This invisibility brings us full circle. These past two weeks the Jewish media has featured reactions to a conversation between the comedian/actor Seth Rogen and interviewer/comedian Marc Maron in which they expressed anger about the lies at the center of their Jewish education about Israel. They complained that the heroic mythology of the Jewish founders gave the impression that they had arrived in an empty land, simply awaiting their arrival to set about making the desert bloom. Rogen also made some intemperate remarks about Israel’s existence that he has since walked back, but the point is that they were expressing a disillusionment that has only grown as the generations flip by.

For me, it’s a combination of sadness and disappointment. I know a lot more than that 18-year-old who boarded a ship for a two-week journey from New York to the port of Haifa. I know about the people who were forced out of their homes in 1948 in the false belief that they would be able to return shortly and the others who were more forcibly removed. Those people and their descendants still sit in refugee camps scattered around neighboring Arab countries. Despite what amounts to the original sin baked into its creation there was still hope that with our own history of oppression we would find a way not to become oppressors ourselves.

But the occupation and the proliferation of settlements have had a corrosive effect on the soul of the country, so that the remarks of Mr. Feiglin are not as far outside the boundaries of acceptability as they once were. The actions of the government toward Palestinians on the West Bank, Bedouins in the Negev and African refugees in Tel-Aviv become less and less defensible, and the contention that Israel is an apartheid country become more difficult to counter.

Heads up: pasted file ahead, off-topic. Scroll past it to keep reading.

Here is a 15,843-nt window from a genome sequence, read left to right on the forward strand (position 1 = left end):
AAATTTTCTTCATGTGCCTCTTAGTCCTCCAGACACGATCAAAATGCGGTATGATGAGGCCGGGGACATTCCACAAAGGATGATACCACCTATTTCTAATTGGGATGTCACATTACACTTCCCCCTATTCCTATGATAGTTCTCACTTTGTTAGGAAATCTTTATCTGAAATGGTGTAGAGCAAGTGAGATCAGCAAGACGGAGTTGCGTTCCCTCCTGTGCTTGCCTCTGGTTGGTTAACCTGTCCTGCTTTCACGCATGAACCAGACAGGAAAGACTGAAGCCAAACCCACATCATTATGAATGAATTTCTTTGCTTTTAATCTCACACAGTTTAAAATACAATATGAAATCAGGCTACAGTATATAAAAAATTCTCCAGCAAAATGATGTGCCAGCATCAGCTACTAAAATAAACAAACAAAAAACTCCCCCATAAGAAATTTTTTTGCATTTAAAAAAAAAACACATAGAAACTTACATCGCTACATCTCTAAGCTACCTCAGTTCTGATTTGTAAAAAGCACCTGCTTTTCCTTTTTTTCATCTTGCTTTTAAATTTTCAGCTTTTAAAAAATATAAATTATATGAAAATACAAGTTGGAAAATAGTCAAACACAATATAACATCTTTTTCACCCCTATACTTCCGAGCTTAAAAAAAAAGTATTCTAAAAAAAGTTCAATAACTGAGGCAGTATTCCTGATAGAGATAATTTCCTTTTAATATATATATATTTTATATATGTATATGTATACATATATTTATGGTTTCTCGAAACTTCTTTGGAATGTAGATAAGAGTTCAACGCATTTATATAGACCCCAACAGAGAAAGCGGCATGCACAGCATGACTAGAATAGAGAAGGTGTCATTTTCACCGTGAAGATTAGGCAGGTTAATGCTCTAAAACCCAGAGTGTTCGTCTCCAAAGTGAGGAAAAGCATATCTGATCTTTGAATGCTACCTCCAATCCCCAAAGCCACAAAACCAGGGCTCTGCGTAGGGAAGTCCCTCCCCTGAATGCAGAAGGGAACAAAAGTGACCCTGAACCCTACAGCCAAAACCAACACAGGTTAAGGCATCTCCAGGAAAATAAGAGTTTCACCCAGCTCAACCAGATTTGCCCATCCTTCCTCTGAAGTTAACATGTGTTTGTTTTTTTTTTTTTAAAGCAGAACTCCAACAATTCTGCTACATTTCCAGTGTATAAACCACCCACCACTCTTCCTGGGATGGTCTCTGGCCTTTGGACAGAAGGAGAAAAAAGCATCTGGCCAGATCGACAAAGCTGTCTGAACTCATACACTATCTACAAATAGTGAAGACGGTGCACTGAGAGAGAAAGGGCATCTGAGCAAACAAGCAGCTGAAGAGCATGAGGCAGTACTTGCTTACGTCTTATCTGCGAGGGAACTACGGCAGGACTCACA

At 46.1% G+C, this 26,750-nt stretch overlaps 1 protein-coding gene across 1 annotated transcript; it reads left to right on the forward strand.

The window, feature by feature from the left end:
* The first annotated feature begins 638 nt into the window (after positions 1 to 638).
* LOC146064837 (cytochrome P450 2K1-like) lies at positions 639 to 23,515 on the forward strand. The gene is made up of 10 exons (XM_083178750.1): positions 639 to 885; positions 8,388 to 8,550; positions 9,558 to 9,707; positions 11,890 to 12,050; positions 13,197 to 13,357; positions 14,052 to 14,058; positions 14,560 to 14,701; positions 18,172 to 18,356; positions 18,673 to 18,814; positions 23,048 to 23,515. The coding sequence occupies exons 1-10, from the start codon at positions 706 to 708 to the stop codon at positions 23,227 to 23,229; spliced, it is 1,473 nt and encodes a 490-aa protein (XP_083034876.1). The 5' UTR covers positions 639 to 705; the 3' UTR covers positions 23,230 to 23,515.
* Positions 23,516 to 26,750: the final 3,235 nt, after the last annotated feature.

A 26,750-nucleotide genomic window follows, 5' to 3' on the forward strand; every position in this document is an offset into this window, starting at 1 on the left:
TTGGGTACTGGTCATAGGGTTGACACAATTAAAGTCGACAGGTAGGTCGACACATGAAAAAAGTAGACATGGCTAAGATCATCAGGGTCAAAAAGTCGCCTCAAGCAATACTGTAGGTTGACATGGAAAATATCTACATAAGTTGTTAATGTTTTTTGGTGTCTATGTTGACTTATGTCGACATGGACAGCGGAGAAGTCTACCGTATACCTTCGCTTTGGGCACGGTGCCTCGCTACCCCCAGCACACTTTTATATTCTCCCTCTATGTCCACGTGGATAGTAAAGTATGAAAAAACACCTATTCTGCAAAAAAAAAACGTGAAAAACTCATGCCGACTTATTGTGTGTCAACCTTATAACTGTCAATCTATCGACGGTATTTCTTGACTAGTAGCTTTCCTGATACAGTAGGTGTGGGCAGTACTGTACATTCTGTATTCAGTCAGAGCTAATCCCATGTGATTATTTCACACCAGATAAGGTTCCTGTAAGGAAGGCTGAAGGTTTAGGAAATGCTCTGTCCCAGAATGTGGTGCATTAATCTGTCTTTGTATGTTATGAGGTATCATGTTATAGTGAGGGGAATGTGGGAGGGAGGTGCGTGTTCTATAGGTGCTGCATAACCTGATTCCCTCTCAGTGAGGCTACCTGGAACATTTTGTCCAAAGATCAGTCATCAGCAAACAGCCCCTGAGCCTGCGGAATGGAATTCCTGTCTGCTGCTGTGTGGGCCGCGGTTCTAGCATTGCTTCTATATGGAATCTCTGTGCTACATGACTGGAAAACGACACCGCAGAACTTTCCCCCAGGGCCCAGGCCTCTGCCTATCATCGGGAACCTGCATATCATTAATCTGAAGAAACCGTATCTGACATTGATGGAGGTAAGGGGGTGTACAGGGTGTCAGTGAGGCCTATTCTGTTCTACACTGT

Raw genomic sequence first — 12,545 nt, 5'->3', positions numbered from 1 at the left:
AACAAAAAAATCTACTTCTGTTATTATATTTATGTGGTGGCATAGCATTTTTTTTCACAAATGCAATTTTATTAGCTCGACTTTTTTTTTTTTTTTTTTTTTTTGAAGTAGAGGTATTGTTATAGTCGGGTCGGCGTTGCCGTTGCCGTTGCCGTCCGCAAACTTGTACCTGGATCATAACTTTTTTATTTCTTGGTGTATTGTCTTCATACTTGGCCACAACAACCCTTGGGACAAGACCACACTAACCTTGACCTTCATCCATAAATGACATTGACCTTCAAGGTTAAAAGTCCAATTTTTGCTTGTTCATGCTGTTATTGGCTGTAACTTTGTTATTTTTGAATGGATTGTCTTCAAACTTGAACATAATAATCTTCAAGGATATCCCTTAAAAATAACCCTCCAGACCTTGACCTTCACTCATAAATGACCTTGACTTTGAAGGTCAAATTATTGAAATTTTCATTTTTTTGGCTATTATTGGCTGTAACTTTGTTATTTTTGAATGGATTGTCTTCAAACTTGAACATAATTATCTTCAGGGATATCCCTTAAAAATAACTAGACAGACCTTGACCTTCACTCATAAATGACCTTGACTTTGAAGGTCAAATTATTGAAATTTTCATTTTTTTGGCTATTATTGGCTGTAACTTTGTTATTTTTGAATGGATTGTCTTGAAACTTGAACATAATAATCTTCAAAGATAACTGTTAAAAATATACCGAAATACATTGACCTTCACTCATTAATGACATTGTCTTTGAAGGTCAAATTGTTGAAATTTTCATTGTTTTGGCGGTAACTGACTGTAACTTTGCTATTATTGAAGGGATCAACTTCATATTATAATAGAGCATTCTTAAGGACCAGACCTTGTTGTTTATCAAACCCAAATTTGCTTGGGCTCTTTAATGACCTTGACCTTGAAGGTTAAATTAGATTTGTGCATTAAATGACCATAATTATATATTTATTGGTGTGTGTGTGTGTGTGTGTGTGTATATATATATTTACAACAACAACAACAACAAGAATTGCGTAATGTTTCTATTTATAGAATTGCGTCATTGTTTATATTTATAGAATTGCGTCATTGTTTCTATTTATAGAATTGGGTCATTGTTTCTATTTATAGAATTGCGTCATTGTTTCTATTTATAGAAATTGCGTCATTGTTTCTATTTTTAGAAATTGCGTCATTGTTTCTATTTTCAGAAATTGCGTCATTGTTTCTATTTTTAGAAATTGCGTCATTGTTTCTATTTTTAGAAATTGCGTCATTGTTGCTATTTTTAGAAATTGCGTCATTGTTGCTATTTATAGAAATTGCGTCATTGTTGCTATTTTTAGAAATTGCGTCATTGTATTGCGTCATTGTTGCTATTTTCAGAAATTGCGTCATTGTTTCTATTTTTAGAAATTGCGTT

Still it’s family. Do you simply cut ties with the crazy uncle who rants about Trump being the greatest president in our history or do you keep him under the tent while working to counter the damage he causes? For me and my wife that has meant working with and supporting The New Israel Fund, a group that aids groups committed to bolstering civil society in Israel by fighting for justice on issues like the rights of Palestinians, Ethiopian Jews, battered women, LGBTQ citizens, African immigrants and many other righteous fronts.

NIF is swimming against the tide and the Netanyahu government has even tried to ban it. Yet it is a small source of hope, as are the thousands of people in the streets protesting against the corruption and the racist policies of its government. I tried at the outset to enumerate the ways in which Israel has been one of the pillars of my Judaism from early on. That pillar is under heavy assault and there are days when I feel like Samson standing in the temple as it falls around his shorn head.

PS. This note is mainly for the benefit of my non-Jewish readers. You need to understand that any American Jew who dares to speak publicly about Israel is knowingly walking into a mine field. There is no more polarizing issue among Jews for whom Israel is an issue of interest or concern. Depending on where you land on the spectrum of positions you are likely to be called a self-hating Jew, a right-wing fascist and many epithets in between. My own place on that spectrum is complicated and evolving. Despite my full-throated opposition to the policies of the current government and its leadership, my views don’t match those of my most radical friends who question Israel’s right to exist and who support the BDS movement (Boycott, Divestment and Sanctions), but every step further to the right by the government makes my position increasingly less tenable. I will confess that I’m hanging on by my fingernails.

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Marv Hoffman
By Marv Hoffman